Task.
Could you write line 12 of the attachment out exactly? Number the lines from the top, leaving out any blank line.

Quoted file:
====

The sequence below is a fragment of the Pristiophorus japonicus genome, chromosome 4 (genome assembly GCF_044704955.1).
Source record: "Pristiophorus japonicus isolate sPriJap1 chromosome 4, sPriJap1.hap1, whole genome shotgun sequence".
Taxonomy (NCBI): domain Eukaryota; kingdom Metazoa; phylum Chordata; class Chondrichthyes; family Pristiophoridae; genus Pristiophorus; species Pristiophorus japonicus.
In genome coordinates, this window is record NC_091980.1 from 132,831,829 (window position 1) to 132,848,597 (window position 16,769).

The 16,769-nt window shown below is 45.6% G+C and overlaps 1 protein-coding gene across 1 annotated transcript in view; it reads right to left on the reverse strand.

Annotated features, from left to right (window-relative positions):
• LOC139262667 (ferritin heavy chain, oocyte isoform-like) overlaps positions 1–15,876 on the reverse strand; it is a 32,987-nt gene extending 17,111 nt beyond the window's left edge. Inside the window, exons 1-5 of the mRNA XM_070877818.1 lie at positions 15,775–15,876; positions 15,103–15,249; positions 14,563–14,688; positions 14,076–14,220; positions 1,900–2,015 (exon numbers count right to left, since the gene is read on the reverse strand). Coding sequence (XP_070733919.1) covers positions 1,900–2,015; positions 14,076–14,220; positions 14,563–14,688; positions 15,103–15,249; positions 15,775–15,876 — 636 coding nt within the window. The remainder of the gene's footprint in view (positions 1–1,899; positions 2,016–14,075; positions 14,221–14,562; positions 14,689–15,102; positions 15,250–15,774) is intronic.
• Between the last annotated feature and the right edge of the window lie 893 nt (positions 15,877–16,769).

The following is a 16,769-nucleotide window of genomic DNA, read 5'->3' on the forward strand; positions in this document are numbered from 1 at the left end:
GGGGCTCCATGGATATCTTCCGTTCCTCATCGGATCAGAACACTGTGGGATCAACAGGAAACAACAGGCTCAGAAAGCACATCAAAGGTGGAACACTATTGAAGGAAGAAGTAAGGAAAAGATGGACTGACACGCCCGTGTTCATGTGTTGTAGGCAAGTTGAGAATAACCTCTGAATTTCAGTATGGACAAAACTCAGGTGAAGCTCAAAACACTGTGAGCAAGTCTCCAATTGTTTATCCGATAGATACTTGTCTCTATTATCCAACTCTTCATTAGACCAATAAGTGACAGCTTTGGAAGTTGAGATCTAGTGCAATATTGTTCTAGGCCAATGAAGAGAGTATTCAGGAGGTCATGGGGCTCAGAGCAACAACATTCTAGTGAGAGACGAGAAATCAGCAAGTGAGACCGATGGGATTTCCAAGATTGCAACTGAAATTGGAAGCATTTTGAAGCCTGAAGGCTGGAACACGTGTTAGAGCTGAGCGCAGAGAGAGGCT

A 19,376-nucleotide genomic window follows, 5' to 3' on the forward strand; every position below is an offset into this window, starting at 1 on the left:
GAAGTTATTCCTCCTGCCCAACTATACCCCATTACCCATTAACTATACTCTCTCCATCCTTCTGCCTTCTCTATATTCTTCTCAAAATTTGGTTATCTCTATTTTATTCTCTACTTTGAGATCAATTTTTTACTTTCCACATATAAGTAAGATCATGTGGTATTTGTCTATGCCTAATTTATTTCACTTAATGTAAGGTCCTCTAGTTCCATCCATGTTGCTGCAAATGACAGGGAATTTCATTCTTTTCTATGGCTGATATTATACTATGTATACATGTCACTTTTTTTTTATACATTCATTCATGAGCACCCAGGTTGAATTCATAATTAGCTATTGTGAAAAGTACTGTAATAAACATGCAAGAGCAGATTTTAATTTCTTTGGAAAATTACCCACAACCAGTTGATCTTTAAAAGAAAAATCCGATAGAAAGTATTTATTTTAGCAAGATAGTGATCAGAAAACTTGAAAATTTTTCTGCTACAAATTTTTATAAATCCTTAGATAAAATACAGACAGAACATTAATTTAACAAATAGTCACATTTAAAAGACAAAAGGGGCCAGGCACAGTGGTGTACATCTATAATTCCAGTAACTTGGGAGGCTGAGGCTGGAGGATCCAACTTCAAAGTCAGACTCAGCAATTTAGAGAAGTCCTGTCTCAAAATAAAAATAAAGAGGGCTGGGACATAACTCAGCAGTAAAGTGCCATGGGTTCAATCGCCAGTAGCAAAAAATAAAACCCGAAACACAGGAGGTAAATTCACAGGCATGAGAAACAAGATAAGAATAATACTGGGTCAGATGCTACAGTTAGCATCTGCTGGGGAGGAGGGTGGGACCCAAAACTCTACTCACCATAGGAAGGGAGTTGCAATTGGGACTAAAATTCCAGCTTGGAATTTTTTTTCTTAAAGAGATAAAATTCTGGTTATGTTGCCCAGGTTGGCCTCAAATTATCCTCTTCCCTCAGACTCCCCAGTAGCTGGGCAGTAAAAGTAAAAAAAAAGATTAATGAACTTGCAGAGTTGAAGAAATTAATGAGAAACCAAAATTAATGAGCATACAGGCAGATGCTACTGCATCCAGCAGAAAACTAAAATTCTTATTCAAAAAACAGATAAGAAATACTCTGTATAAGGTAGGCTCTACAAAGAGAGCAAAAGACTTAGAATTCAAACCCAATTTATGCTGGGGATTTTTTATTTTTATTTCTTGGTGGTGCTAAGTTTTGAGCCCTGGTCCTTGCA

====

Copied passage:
GAAGTTATTCCTCCTGCCCAACTATACCCCATTACCCATTAACTATACTCTCTCCATCCTTCTGCCTTCTCTATATTCTTCTCAAAATTTGGTTATCTCTATTTTATTCTCTACTTTGAGATCAATTTTTTACTTTCCACATATAAGTAAGATCATGTGGTATTTGTCTATGCCTAATTTATTTCACTTAATGTAAGGTCCTCTAGTTCCATCCATGTTGCTGCAAATGACAGGGAATTTCATTCTTTTCTATGGCTGATATTATACTATGTATACATGTCACTTTTTTTTTATACATTCATTCATGAGCACCCAGGTTGAATTCATAATTAGCTATTGTGAAAAGTACTGTAATAAACATGCAAGAGCAGATTTTAATTTCTTTGGAAAATTACCCACAACCAGTTGATCTTTAAAAGAAAAATCCGATAGAAAGTATTTATTTTAGCAAGATAGTGATCAGAAAACTTGAAAATTTTTCTGCTACAAATTTTTATAAATCCTTAGATAAAATACAGACAGAACATTAATTTAACAAATAGTCACATTTAAAAGACAAAAGGGGCCAGGCACAGTGGTGTACATCTATAATTCCAGTAACTTGGGAGGCTGAGGCTGGAGGATCCAACTTCAAAGTCAGACTCAGCAATTTAGAGAAGTCCTGTCTCAAAATAAAAATAAAGAGGGCTGGGACATAACTCAGCAGTAAAGTGCCATGGGTTCAATCGCCAGTAGCAAAAAATAAAACCCGAAACACAGGAGGTAAATTCACAGGCATGAGAAACAAGATAAGAATAATACTGGGTCAGATGCTACAGTTAGCATCTGCTGGGGAGGAGGGTGGGACCCAAAACTCTACTCACCATAGGAAGGGAGTTGCAATTGGGACTAAAATTCCAGCTTGGAATTTTTTTTCTTAAAGAGATAAAATTCTGGTTATGTTGCCCAGGTTGGCCTCAAATTATCCTCTTCCCTCAGACTCCCCAGTAGCTGGGCAGTAAAAGTAAAAAAAAAGATTAATGAACTTGCAGAGTTGAAGAAATTAATGAGAAACCAAAATTAATGAGCATACAGGCAGATGCTACTGCATCCAGCAGAAAACTAAAATTCTTATTCAAAAAACAGATAAGAAATACTCTGTATAAGGTAGGCTCTACAAAGAGAGCAAAAGACTTAGAATTCAAACCCAATTTATGCTGGGGATTTTTTATTTTTATTTCTTGGTGGTGCTAAGTTTTGAGCCCTGGTCCTTGCA